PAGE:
The Lonely Planet book describes Mandalay as ‘hot, busy and not immediately beautiful’ and then goes on to mention the pagodas, churches, Indian temples and mosques, and the monasteries and craftwork shops “amid the central grid of lacklustre concrete-block ordinariness”. Personally, I think guide books sometimes miss the point.
We pulled into Mandalay’s jetty (it’s not a jetty, it’s a sand river bank) to the sights and sounds of Mandalay’s laundry. Women and children scrubbing clothes in the dirty river water, between the ferries. Washing lines full of every colour of bedsheet, others draped on the sand to dry. Toddlers and dogs playing. Plastic rubbish everywhere. The smell of rotting waste and sewage. Taxi drivers immediately surround us. “Taxi?! Where you go?”. He says it is 8000 kyats to Hotel Nylon. “How far is it?” “Fifteen minutes”. Dez gets his phone out and opens maps.me. The price immediately drops to 6000 kyats. We load our bags into the back of an open truck with two other backpackers and get in after them, sitting on the floor. It takes five fascinating minutes to get to Hotel Nylon. The traffic is mad. Cars, motorbikes, bicycles with sidecars, all loaded with people and other random stuff. A minibus speeds past beeping its horn, half a dozen people sitting on the roof. We pass a motorbike with a maroon-robed monk on the back. A truck passes on the other side of the road, piled so high with bags that it looks like it could topple over at any moment. We pull up at a crossroads next to a mum on her moped, one child on the back, a toddler on the front holding on to the wing mirrors. He must be no more than eighteen months old, smiling, cheeks coloured in yellow, just as fascinated with me as I am with him. A thin man on a motorbike pulls up and smiles, teeth red and pointy from chewing betel nut. I smile back and call “Mingalarbar!” and he waves at us. A dozen motorbikes squeeze past us, revving their engines, waiting for the lights to turn green, then speed off together. The boys love this. They will wait at the lights to watch the motorbikes speed ahead of the cars. It’s Saturday afternoon here and the streets are full of people. Not that the day or the time matters in Asia. The streets are always full of people. Life happens on the streets. Everyone walks on the roads. They have to walk on the roads, as the pavements are full of stalls, motorbikes, tea shops, piles of rubbish, broken sewers, parked cars, plastic chairs, deep holes, and men sitting around chewing betel nut. We arrive at the hotel, heave our bags onto our backs and try and cross the road. There is a man over the road, setting out his soap and flannel, ready to have a wash. At this point, I haven’t even noticed the “lacklustre concrete-block ordinariness”.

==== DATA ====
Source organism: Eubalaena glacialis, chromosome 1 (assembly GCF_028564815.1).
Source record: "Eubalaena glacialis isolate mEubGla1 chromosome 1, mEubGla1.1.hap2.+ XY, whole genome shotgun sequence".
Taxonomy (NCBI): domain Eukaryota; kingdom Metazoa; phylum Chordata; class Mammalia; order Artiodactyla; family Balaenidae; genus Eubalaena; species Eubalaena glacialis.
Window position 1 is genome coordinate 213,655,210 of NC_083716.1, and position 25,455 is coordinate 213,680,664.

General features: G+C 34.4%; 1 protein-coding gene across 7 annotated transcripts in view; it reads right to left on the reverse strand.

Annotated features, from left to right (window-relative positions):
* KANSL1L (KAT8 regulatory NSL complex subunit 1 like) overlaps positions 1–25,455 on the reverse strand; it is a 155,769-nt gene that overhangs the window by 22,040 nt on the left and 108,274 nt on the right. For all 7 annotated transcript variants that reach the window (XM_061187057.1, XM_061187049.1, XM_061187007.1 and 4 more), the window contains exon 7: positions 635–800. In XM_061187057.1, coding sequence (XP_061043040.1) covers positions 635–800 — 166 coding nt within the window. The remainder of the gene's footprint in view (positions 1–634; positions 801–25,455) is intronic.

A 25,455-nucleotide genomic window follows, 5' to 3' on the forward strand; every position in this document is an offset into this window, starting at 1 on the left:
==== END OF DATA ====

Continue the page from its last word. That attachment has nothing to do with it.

That was yesterday. This morning I woke up at 6.30, before the boys. We have a clean, air-conditioned room on the sixth floor, overlooking a busy street. If you ignore the fact that I was squashed into a double bed with Dez one side of me and Sam the other, I could have been in any hotel room in Britain. I lay in bed listening to the sounds of the city outside. Constantly beeping horns, two-stroke engines, heavy diesel lorry noises, shouting, cockerels crowing and the melodic sounds of the Muslim call to prayer. Definitely not Britain.
So far in Myanmar we have stayed in five different towns and cities. Yangon was a huge busy city on the brink of modernisation, with new skyscrapers next to decaying colonial buildings next to local markets full of offal, dried fish and betel nut sellers. Kin Pun was a small town grown for the tourist industry. Not foreign tourists, but Myanmar pilgrims visiting the sacred Golden Rock. A bit like the Rhyl of Myanmar. Bumper cars, souvenir stalls and streetside restaurants. Mawlamyine was a sleepy town with wide, empty streets, full of monks, nuns and temples, and people slowly and quietly going about their business. Bagan was more like a series of villages, with horses and oxen pulling carts and people living off the land. And now Mandalay. Completely different to everywhere else. But the point is that it’s not all about what you can see in these places. It’s not about tourist attractions to tick off the list. It’s about the culture, the people, the sounds and the sights. And I’ve barely mentioned the smells…..